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General Atterbury front row left.

 

Portraits of General Atterbury and Lt. Bakalar in the entrance of the Atterbury-Bakalar Air Museum

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The Camp Atterbury "Stone" sits on the crest of the hill as you enter the "Main Post" section of the Army Post. This stone can be seen on Hospital Road after you enter Camp Atterbury from Highway 31.  Museum volunteer, Gordon Lake shown standing next to the Camp Atterbury "Stone" prior to his retirement from the military. The Camp Atterbury stone was carved by Libero Puccini a former Italian POW interned at the Camp Atterbury W.W.II POW Camp for German and Italian prisoners of war. Mr. Puccini returned to the US after the war and became a citizen. His son Lt. Colonel Marcus Puccini serves in the US Air Force Reserve as a C-130 pilot and served in Iraq and Afghanistan.

 

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Lt. Colonel Marcus Puccini, Libero Puccini and Camp Atterbury Post Commander LTC Nelwin in the Army National Guard photo taken August 2004. Libero Puccini signing an Atterbury Stone photograph.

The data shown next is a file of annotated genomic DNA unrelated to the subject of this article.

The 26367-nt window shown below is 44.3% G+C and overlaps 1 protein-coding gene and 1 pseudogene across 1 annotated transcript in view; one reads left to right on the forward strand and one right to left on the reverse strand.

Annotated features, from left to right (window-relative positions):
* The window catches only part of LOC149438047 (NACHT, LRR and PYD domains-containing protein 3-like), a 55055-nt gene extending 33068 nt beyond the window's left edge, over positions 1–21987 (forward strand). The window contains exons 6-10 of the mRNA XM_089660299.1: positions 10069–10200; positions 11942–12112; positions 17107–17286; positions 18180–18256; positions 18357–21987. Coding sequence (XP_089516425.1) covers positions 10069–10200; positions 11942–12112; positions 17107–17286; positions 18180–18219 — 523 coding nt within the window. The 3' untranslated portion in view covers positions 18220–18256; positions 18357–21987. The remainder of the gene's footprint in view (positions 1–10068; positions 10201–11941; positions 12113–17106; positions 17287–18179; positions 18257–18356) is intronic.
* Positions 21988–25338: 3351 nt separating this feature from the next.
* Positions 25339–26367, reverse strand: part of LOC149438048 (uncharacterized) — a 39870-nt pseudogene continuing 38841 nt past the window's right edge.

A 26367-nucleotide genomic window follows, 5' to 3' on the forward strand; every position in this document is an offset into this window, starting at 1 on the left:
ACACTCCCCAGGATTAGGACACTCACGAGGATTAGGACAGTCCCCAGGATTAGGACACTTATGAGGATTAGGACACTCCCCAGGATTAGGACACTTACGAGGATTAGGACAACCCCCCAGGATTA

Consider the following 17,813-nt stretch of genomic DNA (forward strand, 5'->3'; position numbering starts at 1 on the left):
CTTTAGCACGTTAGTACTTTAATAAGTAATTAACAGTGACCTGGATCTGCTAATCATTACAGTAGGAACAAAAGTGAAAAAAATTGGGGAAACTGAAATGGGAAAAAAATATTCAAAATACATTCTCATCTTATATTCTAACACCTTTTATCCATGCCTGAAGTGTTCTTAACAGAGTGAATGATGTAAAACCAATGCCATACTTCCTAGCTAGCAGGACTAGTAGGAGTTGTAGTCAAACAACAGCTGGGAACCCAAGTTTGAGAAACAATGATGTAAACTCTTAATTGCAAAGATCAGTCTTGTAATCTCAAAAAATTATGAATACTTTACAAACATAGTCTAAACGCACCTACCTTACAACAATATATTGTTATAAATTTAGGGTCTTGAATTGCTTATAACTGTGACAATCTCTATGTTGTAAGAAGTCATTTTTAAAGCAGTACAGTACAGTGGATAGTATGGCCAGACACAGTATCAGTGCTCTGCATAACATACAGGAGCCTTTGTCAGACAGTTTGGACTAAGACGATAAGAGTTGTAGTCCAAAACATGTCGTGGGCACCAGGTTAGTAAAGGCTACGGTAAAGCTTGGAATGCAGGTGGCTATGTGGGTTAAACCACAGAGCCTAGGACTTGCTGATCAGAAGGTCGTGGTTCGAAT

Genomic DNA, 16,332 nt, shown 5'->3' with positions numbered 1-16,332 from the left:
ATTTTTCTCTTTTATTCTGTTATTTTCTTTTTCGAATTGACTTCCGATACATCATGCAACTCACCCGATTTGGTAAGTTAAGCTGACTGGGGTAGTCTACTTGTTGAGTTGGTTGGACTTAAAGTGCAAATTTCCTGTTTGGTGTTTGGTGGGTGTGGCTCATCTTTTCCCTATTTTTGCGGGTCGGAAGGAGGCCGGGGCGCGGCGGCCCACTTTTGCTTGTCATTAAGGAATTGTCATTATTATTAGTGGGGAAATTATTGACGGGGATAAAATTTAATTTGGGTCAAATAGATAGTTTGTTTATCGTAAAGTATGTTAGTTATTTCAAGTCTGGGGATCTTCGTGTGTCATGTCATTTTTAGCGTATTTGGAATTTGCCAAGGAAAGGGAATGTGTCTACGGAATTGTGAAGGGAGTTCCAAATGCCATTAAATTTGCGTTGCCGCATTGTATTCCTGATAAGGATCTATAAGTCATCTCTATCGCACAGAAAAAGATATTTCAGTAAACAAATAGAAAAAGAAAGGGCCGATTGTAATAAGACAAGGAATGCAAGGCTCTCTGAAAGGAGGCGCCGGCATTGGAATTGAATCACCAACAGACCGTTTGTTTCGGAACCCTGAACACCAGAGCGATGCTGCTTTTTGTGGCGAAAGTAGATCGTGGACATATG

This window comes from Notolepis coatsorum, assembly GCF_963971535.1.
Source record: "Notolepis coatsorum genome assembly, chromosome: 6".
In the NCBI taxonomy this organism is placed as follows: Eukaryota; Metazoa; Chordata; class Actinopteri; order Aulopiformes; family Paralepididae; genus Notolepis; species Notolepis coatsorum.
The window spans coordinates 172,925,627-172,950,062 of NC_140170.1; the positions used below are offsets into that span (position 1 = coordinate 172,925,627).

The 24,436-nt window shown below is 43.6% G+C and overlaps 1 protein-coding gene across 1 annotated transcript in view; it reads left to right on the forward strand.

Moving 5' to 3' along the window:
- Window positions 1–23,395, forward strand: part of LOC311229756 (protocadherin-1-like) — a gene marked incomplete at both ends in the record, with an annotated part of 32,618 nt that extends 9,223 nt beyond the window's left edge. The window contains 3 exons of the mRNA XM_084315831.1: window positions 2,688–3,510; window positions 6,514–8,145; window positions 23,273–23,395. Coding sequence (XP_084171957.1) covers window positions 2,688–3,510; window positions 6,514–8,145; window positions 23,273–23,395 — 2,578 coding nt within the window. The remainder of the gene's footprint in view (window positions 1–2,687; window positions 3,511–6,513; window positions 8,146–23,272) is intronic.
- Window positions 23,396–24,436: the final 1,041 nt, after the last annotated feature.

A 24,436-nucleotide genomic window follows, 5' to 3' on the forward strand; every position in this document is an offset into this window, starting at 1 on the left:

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The Camp Atterbury Memorial Wall, POW Chapel built by the Italian Prisoners of War and a photo of the Camp Atterbury "Main Post" area taken from the door of a Huey UH1 by museum volunteer Gordon Lake.

 

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The Camp Atterbury Memorial and outdoor museum. The photograph on the right is of the Camp Atterbury Museum. Click on the panoramic photo and scroll for best viewing.